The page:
DIAMOND — Joel Alexander doesn't remember much about the improvised explosive device along the Iraqi roadside. He just knows it tripped when he and members of his transportation unit drove by loaded with supplies.
A sergeant in the Army, Alexander had been deployed to Mosul in northern Iraq in 2004. Later that year, he became one of the tens of thousands of veterans who survived the war, but returned to the United States a wounded warrior. Some injuries were visible; others were not.
"I had two traumatic brain injuries that erased my memory from before Iraq," Alexander said. He takes his time when speaking about events eight years ago.
Physical injuries were compounded by post-traumatic stress disorder, making it difficult to return to civilian life. According to the Department of Veterans Affairs, nearly 10,000 new cases of PTSD are diagnosed every three months in veterans who have returned from Iraq and Afghanistan. Thousands of these veterans struggle with nervous disorders, anger, stress and trust issues.
But Alexander and other veterans are receiving help from a longtime ally of earlier generations of warriors — the horse.
Ozark Center has partnered with Magic Moments Riding Therapy and the Wounded Warrior Project to offer horse therapy to Alexander and other veterans.
"We know it works. There is plenty of research that shows it does. We don't know what elements or at what dosage it works. A fair amount of research is focusing on that now," said Del Camp, vice president of operations at Ozark Center, the behavioral arm of Freeman Health System.
After the IED explosion, Alexander eventually ended up at Fort Leonard Wood for what the military called a "medical hold." It was there that John Brummet, a Diamond resident and also a veteran, observed Alexander's uneven gait and balance issues.
"He'd lightly bump the wall, and I knew he had something going on with spatial awareness and his stride," said Brummet, who served a tour in Iraq with the 203rd Engineer Battalion of the Missouri National Guard. Brummet had sustained injuries to his spine and hip, perhaps from jumping in and out of trucks with 160-pound rucksacks or working on building base camps near Baghdad.
While Brummet struggled with that, Alexander wrestled mostly with his mental issues.
"I couldn't remember things. I didn't know if I had eaten already or taken my meds," Alexander said. "I had anger issues."
Perhaps most troubling, Alexander would encounter another person and not be able to initiate a conversation.
"He would just stand there," Brummet said. "He just couldn't speak. If someone said something to him, he could respond. So I would say he had the better physical capacity, such as it was, and I had the better mental capacity."
The two vets formed a team.
"I could remind him that yes, we've already eaten lunch, and he would do the driving. We had a good partnership," Brummet said.
He soon invited Alexander to his home in Diamond for a weekend at Magic Moments Riding Therapy, which his family started in 1998. Located on 36 acres, it includes a heated, accessible indoor riding arena, an outdoor riding arena and other features.
"Just being around the animals helped me kind of calm down, learn how to walk again, how to deal with things," Alexander said. "I'm not sure exactly how it works, but horses, I think, mimic how a human walks, so I guess that helped my brain sort of figure out and reprogram itself."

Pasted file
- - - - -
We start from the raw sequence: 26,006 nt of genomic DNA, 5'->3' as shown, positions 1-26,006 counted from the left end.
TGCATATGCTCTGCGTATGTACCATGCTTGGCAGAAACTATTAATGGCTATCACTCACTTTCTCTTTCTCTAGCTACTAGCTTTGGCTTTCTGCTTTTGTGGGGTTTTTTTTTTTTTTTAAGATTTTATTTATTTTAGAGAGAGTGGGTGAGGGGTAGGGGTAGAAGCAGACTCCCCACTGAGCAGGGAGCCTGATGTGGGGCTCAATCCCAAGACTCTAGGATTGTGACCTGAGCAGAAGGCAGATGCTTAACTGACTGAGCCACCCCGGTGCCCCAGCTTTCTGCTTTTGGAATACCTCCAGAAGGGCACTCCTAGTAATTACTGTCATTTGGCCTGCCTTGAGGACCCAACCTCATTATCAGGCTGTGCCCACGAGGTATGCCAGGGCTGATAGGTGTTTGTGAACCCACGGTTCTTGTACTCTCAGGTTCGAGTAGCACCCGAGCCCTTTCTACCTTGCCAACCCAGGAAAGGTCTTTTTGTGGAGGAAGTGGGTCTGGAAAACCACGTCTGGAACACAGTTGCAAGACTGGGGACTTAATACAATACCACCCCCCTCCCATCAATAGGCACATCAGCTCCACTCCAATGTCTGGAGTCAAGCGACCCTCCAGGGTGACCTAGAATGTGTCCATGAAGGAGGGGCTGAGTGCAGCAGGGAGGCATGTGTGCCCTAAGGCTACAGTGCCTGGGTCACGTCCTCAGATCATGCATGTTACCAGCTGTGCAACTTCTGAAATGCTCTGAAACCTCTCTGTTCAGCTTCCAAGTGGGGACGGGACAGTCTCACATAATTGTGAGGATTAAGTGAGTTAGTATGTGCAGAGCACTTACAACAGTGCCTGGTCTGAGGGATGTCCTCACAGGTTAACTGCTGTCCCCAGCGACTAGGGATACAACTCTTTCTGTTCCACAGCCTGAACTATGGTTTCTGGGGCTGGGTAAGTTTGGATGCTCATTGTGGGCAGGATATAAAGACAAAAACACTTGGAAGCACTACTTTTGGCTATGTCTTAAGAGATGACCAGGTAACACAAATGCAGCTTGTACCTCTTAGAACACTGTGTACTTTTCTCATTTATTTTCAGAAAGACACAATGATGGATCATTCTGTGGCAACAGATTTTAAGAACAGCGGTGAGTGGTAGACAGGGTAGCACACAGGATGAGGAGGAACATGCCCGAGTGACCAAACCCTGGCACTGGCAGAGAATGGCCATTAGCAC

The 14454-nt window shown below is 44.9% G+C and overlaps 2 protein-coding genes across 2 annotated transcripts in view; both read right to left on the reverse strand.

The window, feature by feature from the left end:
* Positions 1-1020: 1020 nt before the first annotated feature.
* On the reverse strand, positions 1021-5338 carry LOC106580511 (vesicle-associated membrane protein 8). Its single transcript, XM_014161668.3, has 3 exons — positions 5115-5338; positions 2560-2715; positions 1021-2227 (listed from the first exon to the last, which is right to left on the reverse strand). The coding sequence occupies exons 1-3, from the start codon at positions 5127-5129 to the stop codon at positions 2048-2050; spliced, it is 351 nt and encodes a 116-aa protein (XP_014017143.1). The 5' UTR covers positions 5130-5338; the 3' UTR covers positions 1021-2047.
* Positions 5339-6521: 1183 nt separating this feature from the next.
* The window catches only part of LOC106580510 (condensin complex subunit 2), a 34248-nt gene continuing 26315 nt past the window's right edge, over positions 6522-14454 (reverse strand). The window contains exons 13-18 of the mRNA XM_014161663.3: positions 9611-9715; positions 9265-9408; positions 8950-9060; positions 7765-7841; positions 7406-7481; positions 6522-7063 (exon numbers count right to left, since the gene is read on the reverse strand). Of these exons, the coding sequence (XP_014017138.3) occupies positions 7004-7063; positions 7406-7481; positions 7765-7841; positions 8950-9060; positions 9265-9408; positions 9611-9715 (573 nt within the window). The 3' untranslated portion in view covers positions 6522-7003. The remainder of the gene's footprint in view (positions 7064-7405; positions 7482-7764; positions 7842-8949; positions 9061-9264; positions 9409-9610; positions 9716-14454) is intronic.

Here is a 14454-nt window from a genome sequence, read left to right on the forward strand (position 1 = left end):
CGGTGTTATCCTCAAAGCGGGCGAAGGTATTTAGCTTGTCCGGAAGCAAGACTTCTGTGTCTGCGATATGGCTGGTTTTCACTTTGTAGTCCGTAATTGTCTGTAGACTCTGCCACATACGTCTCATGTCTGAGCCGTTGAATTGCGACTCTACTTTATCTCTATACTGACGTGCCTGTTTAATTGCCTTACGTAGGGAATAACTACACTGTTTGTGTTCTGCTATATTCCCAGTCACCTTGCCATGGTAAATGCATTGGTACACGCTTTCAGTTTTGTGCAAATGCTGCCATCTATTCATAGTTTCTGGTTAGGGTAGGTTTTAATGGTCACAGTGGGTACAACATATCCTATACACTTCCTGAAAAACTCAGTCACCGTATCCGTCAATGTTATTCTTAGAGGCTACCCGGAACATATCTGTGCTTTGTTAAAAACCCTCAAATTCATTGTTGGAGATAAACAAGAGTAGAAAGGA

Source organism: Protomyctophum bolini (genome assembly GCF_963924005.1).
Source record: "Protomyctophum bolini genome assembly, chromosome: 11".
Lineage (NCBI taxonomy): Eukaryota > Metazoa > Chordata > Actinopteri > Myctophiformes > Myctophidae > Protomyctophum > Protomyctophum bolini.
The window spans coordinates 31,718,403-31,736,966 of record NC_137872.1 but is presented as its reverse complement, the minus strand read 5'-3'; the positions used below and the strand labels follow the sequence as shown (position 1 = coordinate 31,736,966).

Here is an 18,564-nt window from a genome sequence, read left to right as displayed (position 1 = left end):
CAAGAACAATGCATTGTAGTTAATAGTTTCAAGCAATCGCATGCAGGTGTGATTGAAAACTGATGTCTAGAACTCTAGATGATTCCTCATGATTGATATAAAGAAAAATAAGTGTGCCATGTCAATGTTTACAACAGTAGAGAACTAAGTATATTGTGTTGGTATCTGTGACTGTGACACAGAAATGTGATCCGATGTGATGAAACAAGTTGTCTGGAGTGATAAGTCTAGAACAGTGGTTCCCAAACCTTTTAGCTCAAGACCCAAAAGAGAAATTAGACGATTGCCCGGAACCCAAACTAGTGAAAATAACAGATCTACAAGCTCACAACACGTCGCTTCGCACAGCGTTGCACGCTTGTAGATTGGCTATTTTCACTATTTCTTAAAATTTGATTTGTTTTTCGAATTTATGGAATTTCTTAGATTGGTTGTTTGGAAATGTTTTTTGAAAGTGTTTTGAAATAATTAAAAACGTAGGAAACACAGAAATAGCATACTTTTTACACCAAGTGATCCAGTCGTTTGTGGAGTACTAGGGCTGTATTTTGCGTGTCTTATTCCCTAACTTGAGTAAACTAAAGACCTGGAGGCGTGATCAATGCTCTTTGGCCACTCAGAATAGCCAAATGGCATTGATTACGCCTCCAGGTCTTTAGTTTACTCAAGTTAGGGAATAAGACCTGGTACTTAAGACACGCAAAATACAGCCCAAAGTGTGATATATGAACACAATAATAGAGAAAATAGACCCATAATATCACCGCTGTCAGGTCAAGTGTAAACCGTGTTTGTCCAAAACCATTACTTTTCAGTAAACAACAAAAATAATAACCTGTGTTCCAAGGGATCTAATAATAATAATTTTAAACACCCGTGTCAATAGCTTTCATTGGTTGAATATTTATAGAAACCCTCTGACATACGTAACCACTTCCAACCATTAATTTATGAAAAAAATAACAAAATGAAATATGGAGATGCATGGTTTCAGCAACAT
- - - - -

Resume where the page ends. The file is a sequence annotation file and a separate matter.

The Brummets sought sponsorship from local supporters, and Alexander was signed on for six months of therapy. Within just a month or two, Alexander had a breakthrough.
"They were about to instruct him to do something with the reins and he did it first. He realized he used to ride. He'd been involved with horses before, but had no idea," Brummet said.
The Brummets suspected that if horse therapy worked for Alexander, it might work for other veterans.
"We were offered the opportunity to work with veterans who will be funded through the Wounded Warrior at no cost at all to the veterans," said Jeanne Brummet, John's mother and executive director of Magic Moments.
Brummet believes his understanding of what fellow veterans might be going through is of value.
"It was tense over there...We didn't know who to trust. We'd get nervous if a civilian vehicle passed us because if it darted in front of you it could be there to blow you up or open fire," he said. "The danger is always in the back of your mind. And that feeling becomes the normal — that feeling of tense and on edge."
"You stop thinking about you're feeling different — that's just how things are. You get back here and you're still feeling that way. Things aren't like that here, though. Your family is relaxed, able to go out to eat, not be tense, not be watching, waiting.
"Me, I have been driving down the road and have seen a bag of trash or a dead animal, and my automatic reaction is it could be an IED. I'd have trouble when my family took me out to dinner. Who was in the crowd? Who is your friend and who is not? When you're in a room full of civilians, that could mean danger. I was used to being relaxed only when I was eating shoulder-to-shoulder with guys in uniform."
Each class in the horse therapy program will be taught by a Professional Association of Therapeutic Horsemanship International-certified instructor with the assistance of several trained volunteers. Veterans will be encouraged to progress at their own pace, according to their individual abilities. Basic instruction will include grooming, tacking, horsemanship and riding skills. Classes also will include exercise, games and more.
Camp believes it could be just what veterans need, in combination with clinical therapy.
"The military are overwhelmed with the mental health needs, and have reached out to community mental health agencies like Ozark Center," Camp said. "It is really critical to get the word out that there is help out there."